There's also an interesting racial question... it was the white girls that received primers that seem capable of turning them into leaders, while the versions of the primer prepared for the Mouse Army girls didn't. We don't know that much about the content of the other primers, or about what kind of fantasy stories Fiona and Elizabeth may have been told...

Posted by: Dennis G. Jerz at April 24, 2004 12:45 AM

If you don't mind Karissa I would like to answer one of those questions myself. I believe that Finkle-McGraw wanted just his granddaughter to have this technology. Had he wanted others to be included in it he would not have told Hackworth to keep it quiet, and then Hackworth (who thought that something was going on) wouldn't have produced an extra copy of the Primer to give to his daughter. Also, if he wanted others to have access to the Primer, why then would the "nano war" (I hope that's what it was called) have occured where Dr. X, Hackworth, and Finkle-McGraw were all looking for the missing Primer?

Posted by: Tiffany at April 23, 2004 05:00 PM

hey Tammy,
Karissa brought out a good point about Finkle-McGraws intentions for his grand-daughter, maybe he didn't want his granddaughter to grow up in such a rigid society as the Victorians, maybe he wanted he to go beyond this , while at same time respecting traditions.
Thanks for the blog comment.
Could you response back to this question in my blog:
"How are you liking your education courses so far?"
Thanks! :)

Posted by: Michael Diezmos at April 23, 2004 04:35 PM

Sure, I think Hackworth is just as good of an example as Dr. X. He has more of a love interest in Gwendolyn and Fiona than Dr. X has of an interest in the Han girls.

I like the idea, Tammy :^)

Posted by: Karissa at April 23, 2004 03:28 PM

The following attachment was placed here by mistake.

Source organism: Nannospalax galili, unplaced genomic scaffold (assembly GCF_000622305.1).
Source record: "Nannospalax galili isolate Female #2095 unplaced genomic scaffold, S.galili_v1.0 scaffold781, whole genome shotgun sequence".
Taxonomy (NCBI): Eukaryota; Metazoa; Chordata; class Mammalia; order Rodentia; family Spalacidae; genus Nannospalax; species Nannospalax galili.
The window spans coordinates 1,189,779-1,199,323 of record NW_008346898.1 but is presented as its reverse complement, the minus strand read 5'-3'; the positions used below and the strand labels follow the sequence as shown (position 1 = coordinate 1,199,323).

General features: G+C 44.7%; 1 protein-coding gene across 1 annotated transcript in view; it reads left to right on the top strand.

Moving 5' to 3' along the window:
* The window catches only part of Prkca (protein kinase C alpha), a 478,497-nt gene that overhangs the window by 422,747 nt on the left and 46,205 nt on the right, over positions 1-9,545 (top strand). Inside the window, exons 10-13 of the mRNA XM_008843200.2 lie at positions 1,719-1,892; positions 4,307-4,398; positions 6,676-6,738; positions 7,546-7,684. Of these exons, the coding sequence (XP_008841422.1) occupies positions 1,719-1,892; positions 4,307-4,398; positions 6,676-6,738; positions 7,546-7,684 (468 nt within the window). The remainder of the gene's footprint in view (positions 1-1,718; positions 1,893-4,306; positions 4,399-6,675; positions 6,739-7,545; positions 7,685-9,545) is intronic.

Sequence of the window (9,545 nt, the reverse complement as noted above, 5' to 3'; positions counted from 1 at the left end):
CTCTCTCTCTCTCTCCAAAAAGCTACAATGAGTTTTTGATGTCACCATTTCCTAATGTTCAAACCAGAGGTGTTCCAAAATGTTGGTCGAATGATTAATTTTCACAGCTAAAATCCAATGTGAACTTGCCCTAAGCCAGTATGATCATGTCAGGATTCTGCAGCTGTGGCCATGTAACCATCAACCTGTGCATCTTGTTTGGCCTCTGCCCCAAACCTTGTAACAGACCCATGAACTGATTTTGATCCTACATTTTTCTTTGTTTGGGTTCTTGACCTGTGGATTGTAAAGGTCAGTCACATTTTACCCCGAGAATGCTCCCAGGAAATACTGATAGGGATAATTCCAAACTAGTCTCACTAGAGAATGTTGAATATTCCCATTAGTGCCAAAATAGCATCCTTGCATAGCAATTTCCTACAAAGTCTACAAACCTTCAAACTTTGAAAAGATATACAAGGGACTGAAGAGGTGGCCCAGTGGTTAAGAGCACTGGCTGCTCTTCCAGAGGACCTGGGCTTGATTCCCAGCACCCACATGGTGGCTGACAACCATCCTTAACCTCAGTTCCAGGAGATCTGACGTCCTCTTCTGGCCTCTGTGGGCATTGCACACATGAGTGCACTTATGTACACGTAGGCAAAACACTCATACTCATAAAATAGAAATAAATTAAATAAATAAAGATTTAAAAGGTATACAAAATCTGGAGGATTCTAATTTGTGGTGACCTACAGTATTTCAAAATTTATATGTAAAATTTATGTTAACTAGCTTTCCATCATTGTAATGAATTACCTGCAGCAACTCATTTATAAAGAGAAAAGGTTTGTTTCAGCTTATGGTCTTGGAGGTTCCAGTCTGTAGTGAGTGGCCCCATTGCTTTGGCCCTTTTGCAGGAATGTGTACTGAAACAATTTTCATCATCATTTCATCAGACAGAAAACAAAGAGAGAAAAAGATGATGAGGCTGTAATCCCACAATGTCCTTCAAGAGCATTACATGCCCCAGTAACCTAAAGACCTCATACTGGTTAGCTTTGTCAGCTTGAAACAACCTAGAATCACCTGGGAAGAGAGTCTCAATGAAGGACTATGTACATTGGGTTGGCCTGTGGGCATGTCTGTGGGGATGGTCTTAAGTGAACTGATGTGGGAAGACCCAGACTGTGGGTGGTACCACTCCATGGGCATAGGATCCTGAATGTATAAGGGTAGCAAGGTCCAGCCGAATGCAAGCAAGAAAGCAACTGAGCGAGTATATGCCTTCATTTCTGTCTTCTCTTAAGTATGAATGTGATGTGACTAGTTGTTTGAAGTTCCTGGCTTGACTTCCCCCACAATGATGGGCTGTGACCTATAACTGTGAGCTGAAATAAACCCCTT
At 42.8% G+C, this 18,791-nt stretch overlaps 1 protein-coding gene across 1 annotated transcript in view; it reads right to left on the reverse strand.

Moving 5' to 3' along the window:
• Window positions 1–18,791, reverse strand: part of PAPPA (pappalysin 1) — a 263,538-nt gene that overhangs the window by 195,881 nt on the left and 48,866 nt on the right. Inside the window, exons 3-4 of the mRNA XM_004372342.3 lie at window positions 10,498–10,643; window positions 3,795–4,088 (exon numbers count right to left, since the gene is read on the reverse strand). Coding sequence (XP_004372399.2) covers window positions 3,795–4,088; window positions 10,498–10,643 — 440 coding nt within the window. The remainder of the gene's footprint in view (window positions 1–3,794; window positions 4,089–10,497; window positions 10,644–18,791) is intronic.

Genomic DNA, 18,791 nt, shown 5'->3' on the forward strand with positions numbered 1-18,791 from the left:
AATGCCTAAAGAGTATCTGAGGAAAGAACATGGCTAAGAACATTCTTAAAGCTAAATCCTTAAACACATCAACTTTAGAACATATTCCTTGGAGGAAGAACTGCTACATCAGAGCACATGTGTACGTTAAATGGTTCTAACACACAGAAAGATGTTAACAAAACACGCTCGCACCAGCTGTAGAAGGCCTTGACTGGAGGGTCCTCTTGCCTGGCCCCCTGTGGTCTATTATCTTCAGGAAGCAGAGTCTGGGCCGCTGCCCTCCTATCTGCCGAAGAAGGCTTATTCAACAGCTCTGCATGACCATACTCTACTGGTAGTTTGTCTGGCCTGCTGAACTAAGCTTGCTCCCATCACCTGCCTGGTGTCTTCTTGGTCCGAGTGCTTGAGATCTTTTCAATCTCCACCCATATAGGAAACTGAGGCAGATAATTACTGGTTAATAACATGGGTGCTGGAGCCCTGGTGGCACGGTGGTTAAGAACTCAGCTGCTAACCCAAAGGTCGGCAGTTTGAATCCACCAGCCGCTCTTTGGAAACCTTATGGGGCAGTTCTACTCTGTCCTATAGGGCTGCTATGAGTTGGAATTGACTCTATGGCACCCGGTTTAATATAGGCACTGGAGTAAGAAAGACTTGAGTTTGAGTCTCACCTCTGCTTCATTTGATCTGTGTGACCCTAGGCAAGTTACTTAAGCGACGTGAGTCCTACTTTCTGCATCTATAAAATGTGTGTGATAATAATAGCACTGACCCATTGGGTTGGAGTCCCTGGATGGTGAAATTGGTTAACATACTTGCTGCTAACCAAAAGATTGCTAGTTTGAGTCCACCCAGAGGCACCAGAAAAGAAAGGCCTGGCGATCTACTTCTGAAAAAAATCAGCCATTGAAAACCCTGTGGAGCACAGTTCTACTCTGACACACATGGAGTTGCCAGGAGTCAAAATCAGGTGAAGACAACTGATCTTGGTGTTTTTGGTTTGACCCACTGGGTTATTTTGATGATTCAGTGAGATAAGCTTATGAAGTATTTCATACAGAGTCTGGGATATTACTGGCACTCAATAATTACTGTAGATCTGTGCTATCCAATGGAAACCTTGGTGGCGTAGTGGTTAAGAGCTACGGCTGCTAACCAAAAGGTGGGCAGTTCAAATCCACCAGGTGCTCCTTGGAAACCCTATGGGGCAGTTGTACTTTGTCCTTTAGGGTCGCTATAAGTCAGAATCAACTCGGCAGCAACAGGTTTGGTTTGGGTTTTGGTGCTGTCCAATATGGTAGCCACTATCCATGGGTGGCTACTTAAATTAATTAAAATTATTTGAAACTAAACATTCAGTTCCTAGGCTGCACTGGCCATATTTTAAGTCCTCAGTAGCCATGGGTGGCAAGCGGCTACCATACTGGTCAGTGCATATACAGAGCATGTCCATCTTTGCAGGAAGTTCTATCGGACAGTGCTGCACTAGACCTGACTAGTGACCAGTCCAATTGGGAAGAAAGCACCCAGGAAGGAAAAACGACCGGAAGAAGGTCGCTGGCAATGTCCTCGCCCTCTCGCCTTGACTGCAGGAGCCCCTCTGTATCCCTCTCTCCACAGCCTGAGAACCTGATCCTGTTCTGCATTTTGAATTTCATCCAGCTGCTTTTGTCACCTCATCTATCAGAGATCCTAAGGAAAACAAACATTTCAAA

I wasn't trying to say that Finkle-McGraw was really trying. Yes he changed some one else's universe but that wasn't the point of the poem.

Thanks for the questions, I'm not sure about the intentions of Lord Finkle McGraw. But I'm sure everyone know the intenstions of Dr. X.

Does anyone think that Hackworth, being the "alchemist" would be considered to be, subconsiously, trying to "disturb the universe"? Just a thought... Thanks for the input!!

Posted by: Tammy Moon at April 23, 2004 01:36 PM

I agree with you about Dr. X, but I really don't think that Finkle-McGraw really dared to "disturb the universe." He only wanted to change the fate of one child, whereas Dr. X wanted to change the fate of all the Hun girls, as well as the surrounding communities.

Posted by: Johanna at April 22, 2004 10:34 PM

Do you think that it may have been a little pretentious of Finkle-McGraw to feel that his granddaughter alone should possess the Primer??

Although Dr. X was the vehicle through which the Primer was distributed to the girls, what about the original intention of the Primer--do you think Finkle-McGraw really wanted to have all of the Mouse Army educated by the same means as proper Victorian ladies?

Just a few of my own questions for you and your paper. :^) Interesting connection, Tammy.

Posted by: Karissa at April 22, 2004 09:33 PM